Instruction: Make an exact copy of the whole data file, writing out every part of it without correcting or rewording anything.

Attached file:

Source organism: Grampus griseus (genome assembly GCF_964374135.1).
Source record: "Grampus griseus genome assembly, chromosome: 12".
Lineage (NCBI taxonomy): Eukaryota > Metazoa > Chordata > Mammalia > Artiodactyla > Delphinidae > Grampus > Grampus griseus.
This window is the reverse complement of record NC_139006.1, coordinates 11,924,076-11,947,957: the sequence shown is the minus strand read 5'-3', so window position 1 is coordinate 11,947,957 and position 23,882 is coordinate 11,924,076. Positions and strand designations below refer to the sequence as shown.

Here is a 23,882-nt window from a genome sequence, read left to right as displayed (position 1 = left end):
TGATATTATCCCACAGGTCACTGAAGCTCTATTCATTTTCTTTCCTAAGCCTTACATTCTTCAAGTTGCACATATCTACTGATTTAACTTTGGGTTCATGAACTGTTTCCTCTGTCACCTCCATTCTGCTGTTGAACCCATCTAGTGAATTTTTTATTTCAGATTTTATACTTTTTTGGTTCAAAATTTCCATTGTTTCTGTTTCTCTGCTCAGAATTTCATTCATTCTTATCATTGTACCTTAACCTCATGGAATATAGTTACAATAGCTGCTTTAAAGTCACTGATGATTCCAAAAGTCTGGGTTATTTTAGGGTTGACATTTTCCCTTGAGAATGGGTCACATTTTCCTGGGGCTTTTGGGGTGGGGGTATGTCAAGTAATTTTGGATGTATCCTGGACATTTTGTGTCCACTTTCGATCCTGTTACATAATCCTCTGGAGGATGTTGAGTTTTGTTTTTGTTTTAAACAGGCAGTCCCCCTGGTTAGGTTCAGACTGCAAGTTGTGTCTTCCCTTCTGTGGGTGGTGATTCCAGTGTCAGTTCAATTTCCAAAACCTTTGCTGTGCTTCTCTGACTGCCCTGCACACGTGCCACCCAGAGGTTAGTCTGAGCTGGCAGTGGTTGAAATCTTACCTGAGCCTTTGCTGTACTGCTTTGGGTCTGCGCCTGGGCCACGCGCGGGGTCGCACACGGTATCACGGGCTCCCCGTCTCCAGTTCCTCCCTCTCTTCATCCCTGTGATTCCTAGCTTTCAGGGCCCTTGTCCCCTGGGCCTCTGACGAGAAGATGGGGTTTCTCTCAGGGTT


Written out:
Source organism: Grampus griseus (genome assembly GCF_964374135.1).
Source record: "Grampus griseus genome assembly, chromosome: 12".
Lineage (NCBI taxonomy): Eukaryota > Metazoa > Chordata > Mammalia > Artiodactyla > Delphinidae > Grampus > Grampus griseus.
This window is the reverse complement of record NC_139006.1, coordinates 11,924,076-11,947,957: the sequence shown is the minus strand read 5'-3', so window position 1 is coordinate 11,947,957 and position 23,882 is coordinate 11,924,076. Positions and strand designations below refer to the sequence as shown.

Here is a 23,882-nt window from a genome sequence, read left to right as displayed (position 1 = left end):
TGATATTATCCCACAGGTCACTGAAGCTCTATTCATTTTCTTTCCTAAGCCTTACATTCTTCAAGTTGCACATATCTACTGATTTAACTTTGGGTTCATGAACTGTTTCCTCTGTCACCTCCATTCTGCTGTTGAACCCATCTAGTGAATTTTTTATTTCAGATTTTATACTTTTTTGGTTCAAAATTTCCATTGTTTCTGTTTCTCTGCTCAGAATTTCATTCATTCTTATCATTGTACCTTAACCTCATGGAATATAGTTACAATAGCTGCTTTAAAGTCACTGATGATTCCAAAAGTCTGGGTTATTTTAGGGTTGACATTTTCCCTTGAGAATGGGTCACATTTTCCTGGGGCTTTTGGGGTGGGGGTATGTCAAGTAATTTTGGATGTATCCTGGACATTTTGTGTCCACTTTCGATCCTGTTACATAATCCTCTGGAGGATGTTGAGTTTTGTTTTTGTTTTAAACAGGCAGTCCCCCTGGTTAGGTTCAGACTGCAAGTTGTGTCTTCCCTTCTGTGGGTGGTGATTCCAGTGTCAGTTCAATTTCCAAAACCTTTGCTGTGCTTCTCTGACTGCCCTGCACACGTGCCACCCAGAGGTTAGTCTGAGCTGGCAGTGGTTGAAATCTTACCTGAGCCTTTGCTGTACTGCTTTGGGTCTGCGCCTGGGCCACGCGCGGGGTCGCACACGGTATCACGGGCTCCCCGTCTCCAGTTCCTCCCTCTCTTCATCCCTGTGATTCCTAGCTTTCAGGGCCCTTGTCCCCTGGGCCTCTGACGAGAAGATGGGGTTTCTCTCAGGGTT